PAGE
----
Monday, July 21, 2008

Wardrobe malfunction OK'd by appellate court

Some good news today for free speech, as the US Third Circuit Court of Appeal -- which covers Delaware, Pennsylvania, New Jersey and the Virgin Islands -- overturned the FCC's $550,000 fine in the 2004 so-called "wardrobe malfunction" incident (applied to the 20 stations directly owned by the network), saying that the fleeting nudity which lasted less than a second could not have been construed as obscene. It also criticized the FCC's claims that it had received hundred of thousands of complaint letters, pointing out an honest audit showed 85% of them were form letters from single interest groups and that some people complained as many as 37 times.

In any case, the court said, CBS could also not be held responsible for a show that was independently produced by its sister company, MTV; nor could it know in advance the stunt that Justin Timberlake and Janet Jackson were going to pull on live television. Had it been on tape, it would have been of course a different story to argue.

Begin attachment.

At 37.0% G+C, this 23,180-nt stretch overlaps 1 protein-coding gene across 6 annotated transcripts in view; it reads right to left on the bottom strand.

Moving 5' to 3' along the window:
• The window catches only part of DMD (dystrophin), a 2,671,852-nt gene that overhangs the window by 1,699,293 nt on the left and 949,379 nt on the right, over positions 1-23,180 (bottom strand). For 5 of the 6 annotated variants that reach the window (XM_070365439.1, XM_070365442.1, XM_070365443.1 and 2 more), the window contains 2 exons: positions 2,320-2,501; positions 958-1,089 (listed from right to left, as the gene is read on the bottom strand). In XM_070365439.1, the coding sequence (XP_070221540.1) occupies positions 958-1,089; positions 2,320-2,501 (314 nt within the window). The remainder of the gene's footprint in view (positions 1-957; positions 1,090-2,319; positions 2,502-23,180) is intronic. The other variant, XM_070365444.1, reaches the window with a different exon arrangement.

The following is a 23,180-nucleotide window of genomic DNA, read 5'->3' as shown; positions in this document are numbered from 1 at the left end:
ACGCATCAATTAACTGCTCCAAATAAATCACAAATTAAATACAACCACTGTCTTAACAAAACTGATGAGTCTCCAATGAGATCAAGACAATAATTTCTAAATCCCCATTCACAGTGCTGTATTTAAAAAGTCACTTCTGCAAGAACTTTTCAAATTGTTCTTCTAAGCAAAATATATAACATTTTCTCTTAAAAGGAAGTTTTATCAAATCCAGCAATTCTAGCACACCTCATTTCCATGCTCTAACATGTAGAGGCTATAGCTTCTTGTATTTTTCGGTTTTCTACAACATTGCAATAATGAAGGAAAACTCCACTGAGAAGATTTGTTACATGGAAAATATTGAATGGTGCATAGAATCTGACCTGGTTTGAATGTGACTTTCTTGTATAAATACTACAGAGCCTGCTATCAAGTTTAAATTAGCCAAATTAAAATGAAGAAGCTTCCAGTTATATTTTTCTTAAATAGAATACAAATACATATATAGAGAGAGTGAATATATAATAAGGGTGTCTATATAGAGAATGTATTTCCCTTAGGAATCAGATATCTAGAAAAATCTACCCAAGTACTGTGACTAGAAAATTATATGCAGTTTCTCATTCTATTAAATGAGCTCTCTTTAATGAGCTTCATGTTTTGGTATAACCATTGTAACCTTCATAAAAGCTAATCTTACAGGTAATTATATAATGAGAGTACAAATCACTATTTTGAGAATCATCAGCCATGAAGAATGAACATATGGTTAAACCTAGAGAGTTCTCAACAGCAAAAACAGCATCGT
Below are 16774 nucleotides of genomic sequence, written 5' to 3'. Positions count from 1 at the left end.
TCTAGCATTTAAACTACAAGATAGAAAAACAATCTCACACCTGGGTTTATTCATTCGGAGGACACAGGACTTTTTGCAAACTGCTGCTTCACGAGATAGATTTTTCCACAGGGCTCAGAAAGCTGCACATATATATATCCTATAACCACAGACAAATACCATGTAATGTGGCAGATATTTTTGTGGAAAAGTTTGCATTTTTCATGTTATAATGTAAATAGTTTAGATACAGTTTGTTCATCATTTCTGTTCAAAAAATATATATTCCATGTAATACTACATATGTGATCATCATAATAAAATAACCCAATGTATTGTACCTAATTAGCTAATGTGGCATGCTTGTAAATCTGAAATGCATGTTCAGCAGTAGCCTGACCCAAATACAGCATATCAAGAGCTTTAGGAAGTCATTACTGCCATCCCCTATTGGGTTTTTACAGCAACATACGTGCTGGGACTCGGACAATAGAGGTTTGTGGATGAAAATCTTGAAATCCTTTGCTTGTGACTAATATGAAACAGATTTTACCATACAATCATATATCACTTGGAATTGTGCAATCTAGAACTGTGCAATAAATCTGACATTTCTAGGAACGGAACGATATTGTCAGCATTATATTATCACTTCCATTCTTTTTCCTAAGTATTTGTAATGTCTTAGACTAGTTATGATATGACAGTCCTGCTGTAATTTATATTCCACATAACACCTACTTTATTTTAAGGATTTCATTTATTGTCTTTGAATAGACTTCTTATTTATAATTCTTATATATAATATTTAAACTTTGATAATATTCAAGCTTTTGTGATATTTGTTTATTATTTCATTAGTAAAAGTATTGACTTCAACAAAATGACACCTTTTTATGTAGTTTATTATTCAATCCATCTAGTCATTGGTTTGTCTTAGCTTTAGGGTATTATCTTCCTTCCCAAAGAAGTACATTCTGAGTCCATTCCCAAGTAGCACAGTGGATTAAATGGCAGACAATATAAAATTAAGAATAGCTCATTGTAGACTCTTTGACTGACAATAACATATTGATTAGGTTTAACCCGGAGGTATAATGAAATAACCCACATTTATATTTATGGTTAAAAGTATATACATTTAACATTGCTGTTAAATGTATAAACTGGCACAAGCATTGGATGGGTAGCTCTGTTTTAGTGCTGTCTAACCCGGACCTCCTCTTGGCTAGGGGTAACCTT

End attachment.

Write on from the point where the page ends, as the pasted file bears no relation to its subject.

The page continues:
No doubt right wing groups will crow that this proves the need for a time delay of a few seconds to censor "obscene" content. But obscenity is in the eye of the beholder and most people, the vast majority didn't see what the big deal was. We're talking 9/16 of a second here. And it wasn't even a bare breast, Janet was wearing a nipple ring for heaven's sake!

If you put tape delay on sporting events that gives crooked bookies and even legitimate gaming houses in Las Vegas the chance to manipulate betting lines on the go. And if you tape delay that, then you have to do the same for news events -- and we've seen how the White House and right wing consultants such as Hill and Knowlton manipulate the media and the rest of us through those so-called "video news summaries."

If the fine is reinstated by the Supreme Court (and who knows how these things work), it should be the people responsible for committing the act in the first place -- Jackson and Timberlake -- who pays the fine, not CBS or MTV. All in all, however, a victory for free speech. We should expect the unexpected on Super Sunday and it's time for the prudes to lighten up. If this was done at the halftime show of the World Cup Soccer final, after all, no one would give a damn.

Certainly not in the States, where the recent Euro 2008 final got a 3 rating -- meaning 3% of households watched. Compared to Europe, where a "game of the week" routinely gets an 80 rating.

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